It takes panache to grab classic mythology and spin it for modern times. As the publisher, this would have worried me a bunch - too much hubris and this book would have sunk from its own weight.
So, what Miller does is fairly amazing, as a result. Besides educating the unwashed masses about all those long forgotten Greek gods and demi-gods, she gives you a reason to care about some of the "wronged" gods. Or at least the females who have been mistreated by historical writing for far too long, or so it would seem.
I did think the ending was a bit facile - everything Circe has worried about with respect to her father is turned on its edge through one quick conversation? Totally unbelievable - especially since he's been a completely terrifying asshole for her entire life. Perhaps surprisingly I appreciate Miller telling me about Odysseus more than Circe. He being the far more famous mythological character, it's easier to recognize what's familiar to many of us and understand the complexities she's crafted for him.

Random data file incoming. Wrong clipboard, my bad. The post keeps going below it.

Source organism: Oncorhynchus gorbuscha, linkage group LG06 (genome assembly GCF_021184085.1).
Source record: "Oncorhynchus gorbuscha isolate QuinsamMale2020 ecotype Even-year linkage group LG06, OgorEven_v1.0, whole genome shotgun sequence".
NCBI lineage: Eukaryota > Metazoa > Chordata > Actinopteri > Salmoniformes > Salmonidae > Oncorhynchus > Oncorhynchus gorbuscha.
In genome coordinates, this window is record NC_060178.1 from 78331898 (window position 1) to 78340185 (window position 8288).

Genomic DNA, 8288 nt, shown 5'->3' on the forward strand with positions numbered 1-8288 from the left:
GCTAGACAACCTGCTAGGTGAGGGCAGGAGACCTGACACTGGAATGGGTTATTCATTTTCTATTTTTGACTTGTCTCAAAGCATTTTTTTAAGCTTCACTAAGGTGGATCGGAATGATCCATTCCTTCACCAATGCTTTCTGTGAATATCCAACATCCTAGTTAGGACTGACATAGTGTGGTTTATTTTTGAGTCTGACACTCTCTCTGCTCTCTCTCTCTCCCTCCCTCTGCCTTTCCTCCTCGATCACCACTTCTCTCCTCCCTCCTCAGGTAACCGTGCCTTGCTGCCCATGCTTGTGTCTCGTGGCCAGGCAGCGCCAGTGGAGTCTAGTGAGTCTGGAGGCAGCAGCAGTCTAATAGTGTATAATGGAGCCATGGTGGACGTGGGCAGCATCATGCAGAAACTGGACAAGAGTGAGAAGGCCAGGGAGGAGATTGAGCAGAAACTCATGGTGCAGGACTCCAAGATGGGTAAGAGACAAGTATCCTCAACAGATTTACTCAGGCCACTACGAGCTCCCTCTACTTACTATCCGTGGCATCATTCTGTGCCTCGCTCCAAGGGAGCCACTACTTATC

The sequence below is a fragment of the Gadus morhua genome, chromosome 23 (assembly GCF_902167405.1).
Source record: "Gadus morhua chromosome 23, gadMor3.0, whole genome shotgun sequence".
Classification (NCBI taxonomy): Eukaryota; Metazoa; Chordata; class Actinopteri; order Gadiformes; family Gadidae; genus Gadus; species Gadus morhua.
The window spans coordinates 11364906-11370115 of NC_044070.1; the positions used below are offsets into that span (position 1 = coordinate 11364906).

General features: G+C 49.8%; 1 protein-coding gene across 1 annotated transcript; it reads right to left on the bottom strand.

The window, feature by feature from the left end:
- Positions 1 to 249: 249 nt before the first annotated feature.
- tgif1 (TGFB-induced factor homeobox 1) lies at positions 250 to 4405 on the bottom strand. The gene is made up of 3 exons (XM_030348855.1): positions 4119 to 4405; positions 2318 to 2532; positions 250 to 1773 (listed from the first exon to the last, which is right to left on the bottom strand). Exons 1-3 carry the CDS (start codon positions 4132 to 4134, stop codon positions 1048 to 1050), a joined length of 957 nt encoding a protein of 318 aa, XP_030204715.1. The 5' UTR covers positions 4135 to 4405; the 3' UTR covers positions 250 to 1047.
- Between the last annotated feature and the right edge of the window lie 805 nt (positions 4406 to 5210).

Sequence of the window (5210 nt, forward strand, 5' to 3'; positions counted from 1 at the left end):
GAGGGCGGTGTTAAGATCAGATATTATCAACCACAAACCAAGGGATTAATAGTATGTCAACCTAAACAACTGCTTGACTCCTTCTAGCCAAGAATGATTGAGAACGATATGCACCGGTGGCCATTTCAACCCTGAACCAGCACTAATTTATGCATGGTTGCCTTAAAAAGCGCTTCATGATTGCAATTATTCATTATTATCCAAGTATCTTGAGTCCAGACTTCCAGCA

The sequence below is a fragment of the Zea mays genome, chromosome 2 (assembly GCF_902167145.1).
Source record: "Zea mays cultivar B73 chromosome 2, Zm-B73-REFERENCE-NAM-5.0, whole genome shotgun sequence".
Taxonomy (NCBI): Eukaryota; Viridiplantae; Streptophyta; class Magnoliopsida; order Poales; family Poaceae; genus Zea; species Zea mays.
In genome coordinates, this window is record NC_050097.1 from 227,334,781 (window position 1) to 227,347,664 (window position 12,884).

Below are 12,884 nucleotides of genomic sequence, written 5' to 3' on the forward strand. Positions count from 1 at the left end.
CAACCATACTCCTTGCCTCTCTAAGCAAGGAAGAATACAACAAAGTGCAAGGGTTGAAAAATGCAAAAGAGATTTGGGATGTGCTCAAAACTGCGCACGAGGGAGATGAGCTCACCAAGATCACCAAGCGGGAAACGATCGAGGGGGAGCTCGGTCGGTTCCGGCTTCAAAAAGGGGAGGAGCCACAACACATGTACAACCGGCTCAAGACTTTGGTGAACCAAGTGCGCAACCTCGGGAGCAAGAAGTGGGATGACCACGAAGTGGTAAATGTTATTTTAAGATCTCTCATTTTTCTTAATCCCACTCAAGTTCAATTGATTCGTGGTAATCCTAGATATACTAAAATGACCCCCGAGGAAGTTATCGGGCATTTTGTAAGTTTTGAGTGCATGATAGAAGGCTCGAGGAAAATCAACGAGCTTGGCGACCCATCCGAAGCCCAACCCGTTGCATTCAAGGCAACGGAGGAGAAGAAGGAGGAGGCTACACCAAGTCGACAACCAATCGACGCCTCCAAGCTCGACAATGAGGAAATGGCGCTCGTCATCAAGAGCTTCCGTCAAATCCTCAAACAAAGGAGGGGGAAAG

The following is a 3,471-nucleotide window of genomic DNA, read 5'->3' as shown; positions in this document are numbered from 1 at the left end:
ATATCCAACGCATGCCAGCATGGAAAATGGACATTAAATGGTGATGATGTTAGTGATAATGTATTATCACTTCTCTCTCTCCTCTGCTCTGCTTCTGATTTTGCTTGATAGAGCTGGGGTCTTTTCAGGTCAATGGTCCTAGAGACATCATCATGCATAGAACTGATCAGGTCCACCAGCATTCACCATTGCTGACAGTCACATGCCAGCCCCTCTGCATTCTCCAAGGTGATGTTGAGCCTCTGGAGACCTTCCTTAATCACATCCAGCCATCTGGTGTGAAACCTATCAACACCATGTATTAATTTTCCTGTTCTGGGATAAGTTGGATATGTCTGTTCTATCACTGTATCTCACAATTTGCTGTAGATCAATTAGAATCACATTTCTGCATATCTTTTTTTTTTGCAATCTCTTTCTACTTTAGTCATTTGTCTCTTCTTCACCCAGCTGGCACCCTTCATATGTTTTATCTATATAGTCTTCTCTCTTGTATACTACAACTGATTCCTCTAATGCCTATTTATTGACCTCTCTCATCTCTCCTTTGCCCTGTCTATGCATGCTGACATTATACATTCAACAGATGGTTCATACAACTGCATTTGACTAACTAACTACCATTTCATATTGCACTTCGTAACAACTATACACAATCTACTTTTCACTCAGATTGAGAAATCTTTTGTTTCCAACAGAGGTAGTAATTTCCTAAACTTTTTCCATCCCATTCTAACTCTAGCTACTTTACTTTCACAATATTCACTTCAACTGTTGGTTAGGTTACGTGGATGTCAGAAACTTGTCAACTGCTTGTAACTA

I would be interested to see the lesson plans that could be crafted for teaching Mary Renault and Miller together. I suspect, as usual, teachers are way ahead of me.